The conversation saddened me. I was speaking with a middle-aged acquaintance (I’ll call him “Bill”) and the conversation momentarily drifted toward the things of God. Bill, however, quickly steered our discussion toward the topic of sports as he emotionally recounted the opportunity that he had to introduce his young son to a couple of the Pittsburgh Pirates all stars. In Bill’s world, God meant very little and the stardom of professional athletics meant everything. Like so many others who dwell on this earth, Bill’s reality is limited to what he can see, hear, and touch.
Truth, in a sense, amounts to an accurate description of reality. That which is deemed to be true is that which agrees with what is real. The problem is that there are many different “realities” in our world, and, thus, many different versions of “truth” that clamor for our attention. These “realities” are actually only of human perception and so we must ask ourselves if our “realities” and “truths” correspond with the ultimate reality of God.
Two thousand years ago, the Roman prefect over Judea, Pontius Pilate, nervously conversed with Jesus just prior to sentencing the Son of God to death by crucifixion. It was during that interaction that the notoriously cruel Pilate uttered the infamous words, “What is truth?” (John 18:28-40) To Pontius Pilate, objective truth was sacrificed for the “reality” that corresponded with his own personal agenda. Similar to Bill, the Roman ruler was at a total loss when it came to dealing with the reality of Christ and His Lordship.
In the pluralistic culture of our day, it sounds noble-minded to say something like, “It doesn’t really matter what you believe, as long as you are sincere in your beliefs.” Such statements always make me chuckle because they send a clear message that the unseen spiritual world is nothing more than human fabrication—something akin to the Greek mythology I enjoyed studying in my younger years.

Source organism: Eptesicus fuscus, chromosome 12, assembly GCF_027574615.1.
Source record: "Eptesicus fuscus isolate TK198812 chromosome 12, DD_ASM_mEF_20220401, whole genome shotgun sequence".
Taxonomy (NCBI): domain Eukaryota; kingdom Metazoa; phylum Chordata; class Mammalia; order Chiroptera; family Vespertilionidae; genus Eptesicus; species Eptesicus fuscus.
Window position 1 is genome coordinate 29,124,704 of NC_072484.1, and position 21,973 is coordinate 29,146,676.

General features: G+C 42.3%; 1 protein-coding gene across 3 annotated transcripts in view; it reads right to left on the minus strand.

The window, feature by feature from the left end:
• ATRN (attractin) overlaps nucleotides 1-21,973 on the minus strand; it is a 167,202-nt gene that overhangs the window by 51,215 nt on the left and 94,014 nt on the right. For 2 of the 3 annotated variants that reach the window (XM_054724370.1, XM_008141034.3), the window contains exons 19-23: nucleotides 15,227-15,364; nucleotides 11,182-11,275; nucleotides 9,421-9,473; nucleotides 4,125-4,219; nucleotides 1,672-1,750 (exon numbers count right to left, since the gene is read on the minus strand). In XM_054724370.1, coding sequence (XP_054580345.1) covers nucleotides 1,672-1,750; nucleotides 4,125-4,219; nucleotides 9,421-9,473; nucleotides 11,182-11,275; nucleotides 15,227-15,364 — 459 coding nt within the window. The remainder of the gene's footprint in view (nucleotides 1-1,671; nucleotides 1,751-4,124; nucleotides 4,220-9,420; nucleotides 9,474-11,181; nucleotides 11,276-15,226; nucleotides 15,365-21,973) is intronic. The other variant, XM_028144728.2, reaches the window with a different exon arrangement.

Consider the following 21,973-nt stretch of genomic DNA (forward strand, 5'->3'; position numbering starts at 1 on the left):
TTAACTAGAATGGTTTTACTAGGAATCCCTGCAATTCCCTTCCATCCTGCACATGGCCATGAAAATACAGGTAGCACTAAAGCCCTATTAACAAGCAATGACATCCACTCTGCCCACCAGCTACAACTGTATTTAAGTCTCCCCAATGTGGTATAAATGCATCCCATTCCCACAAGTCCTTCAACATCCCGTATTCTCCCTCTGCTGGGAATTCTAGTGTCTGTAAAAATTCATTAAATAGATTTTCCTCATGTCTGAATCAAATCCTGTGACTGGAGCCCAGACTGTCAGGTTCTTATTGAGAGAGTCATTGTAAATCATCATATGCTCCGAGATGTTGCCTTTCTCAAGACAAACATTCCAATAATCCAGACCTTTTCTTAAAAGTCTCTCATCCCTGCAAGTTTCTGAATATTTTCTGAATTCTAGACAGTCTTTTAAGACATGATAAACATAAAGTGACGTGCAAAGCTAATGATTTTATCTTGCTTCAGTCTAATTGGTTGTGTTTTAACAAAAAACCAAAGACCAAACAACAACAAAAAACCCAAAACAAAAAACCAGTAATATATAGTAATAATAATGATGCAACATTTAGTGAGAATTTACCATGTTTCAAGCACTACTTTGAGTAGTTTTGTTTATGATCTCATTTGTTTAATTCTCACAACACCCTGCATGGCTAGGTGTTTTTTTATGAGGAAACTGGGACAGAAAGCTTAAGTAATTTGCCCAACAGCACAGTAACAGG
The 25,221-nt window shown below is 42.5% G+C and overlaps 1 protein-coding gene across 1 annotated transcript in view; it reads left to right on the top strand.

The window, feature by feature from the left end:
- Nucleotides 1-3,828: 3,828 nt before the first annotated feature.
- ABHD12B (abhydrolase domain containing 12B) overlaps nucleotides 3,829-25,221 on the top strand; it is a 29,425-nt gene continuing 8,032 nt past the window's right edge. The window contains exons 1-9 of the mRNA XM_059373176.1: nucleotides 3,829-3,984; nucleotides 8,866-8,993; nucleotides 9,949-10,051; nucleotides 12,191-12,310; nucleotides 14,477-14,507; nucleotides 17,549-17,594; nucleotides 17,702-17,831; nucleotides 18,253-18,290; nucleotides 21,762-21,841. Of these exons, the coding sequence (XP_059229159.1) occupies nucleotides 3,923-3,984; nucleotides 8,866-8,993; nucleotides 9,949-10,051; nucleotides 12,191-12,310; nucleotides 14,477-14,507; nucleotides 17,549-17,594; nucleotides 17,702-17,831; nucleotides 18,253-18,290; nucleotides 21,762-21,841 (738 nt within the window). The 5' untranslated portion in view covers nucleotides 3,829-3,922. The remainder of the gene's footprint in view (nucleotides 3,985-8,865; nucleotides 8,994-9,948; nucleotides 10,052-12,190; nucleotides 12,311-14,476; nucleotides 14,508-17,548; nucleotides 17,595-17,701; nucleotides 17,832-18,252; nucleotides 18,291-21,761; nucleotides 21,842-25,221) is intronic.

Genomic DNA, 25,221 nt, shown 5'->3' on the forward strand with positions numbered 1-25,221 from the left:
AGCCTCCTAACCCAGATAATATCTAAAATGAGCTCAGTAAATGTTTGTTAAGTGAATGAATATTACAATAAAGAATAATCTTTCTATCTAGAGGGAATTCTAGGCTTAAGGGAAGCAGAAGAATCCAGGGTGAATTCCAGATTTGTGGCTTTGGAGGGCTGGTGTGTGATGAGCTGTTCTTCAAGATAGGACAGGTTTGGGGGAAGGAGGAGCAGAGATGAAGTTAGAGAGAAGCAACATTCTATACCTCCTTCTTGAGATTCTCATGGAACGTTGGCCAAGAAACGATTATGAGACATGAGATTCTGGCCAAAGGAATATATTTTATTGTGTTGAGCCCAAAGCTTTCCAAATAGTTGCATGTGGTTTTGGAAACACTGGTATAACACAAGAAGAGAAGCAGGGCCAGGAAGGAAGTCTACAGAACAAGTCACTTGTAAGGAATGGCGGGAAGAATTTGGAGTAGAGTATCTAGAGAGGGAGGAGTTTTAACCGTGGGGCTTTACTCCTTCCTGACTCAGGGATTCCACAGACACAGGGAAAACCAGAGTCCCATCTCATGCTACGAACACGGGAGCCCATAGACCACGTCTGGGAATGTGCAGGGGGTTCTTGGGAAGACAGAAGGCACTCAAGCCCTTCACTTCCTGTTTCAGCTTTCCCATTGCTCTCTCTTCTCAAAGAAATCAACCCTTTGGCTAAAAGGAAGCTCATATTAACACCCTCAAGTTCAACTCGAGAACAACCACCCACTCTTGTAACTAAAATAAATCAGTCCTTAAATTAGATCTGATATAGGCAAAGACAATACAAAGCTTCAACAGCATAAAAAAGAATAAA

A strong case can be made that because the spiritual world around us is eternal, it amounts to a greater reality than the temporal material world in which we live. Bill’s two baseball heroes may be able to play for another ten years or so, but their careers will end and their bodies will eventually go to the grave. In contrast, the Creator of the Universe exists eternally.
Why does any of this matter? Pontius Pilate ordered that the innocent Christ be unjustly tortured and killed.History tells us that Pilate’s life took a downward turn a few years after the crucifixion, and that he eventually committed suicide. The day will arrive when not only Pilate, but all of us will be judged by God’s eternal truth. No high political ruler or MVP from any sport from any age in history will stand guard at those pearly gates. What will matter for each of us—and it will matter a great deal—is the degree to which we discovered the reality of God’s eternal truth and aligned our lives accordingly.
People pay a lot of money to attend fundraisers with political dignitaries. They also shell out a lot of cash in an attempt to buy into the glory of collegiate and professional athletics. But in the end, only one reality will matter. When it comes to gaining access to the eternal truth of God, well, that is a “ticket” worthy of a steep price!